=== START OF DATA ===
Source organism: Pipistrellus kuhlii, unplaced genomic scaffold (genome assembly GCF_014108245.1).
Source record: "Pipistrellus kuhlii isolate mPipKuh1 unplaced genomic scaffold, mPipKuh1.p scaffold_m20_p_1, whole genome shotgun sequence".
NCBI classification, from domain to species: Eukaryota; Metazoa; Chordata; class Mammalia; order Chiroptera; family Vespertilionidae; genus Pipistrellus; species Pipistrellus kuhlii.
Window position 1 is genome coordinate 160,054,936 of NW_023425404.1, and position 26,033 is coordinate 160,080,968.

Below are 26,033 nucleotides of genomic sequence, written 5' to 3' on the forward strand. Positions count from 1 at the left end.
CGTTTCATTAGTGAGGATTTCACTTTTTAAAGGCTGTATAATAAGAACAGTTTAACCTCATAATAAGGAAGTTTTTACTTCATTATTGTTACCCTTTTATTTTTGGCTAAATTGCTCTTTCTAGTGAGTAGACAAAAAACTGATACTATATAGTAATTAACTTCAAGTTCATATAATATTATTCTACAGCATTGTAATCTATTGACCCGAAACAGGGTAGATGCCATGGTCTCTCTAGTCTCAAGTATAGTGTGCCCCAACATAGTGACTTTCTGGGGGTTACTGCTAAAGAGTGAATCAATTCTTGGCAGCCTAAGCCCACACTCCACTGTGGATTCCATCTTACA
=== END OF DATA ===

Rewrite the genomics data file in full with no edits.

Source organism: Pipistrellus kuhlii, unplaced genomic scaffold (genome assembly GCF_014108245.1).
Source record: "Pipistrellus kuhlii isolate mPipKuh1 unplaced genomic scaffold, mPipKuh1.p scaffold_m20_p_1, whole genome shotgun sequence".
NCBI classification, from domain to species: Eukaryota; Metazoa; Chordata; class Mammalia; order Chiroptera; family Vespertilionidae; genus Pipistrellus; species Pipistrellus kuhlii.
Window position 1 is genome coordinate 160,054,936 of NW_023425404.1, and position 26,033 is coordinate 160,080,968.

Below are 26,033 nucleotides of genomic sequence, written 5' to 3' on the forward strand. Positions count from 1 at the left end.
CGTTTCATTAGTGAGGATTTCACTTTTTAAAGGCTGTATAATAAGAACAGTTTAACCTCATAATAAGGAAGTTTTTACTTCATTATTGTTACCCTTTTATTTTTGGCTAAATTGCTCTTTCTAGTGAGTAGACAAAAAACTGATACTATATAGTAATTAACTTCAAGTTCATATAATATTATTCTACAGCATTGTAATCTATTGACCCGAAACAGGGTAGATGCCATGGTCTCTCTAGTCTCAAGTATAGTGTGCCCCAACATAGTGACTTTCTGGGGGTTACTGCTAAAGAGTGAATCAATTCTTGGCAGCCTAAGCCCACACTCCACTGTGGATTCCATCTTACA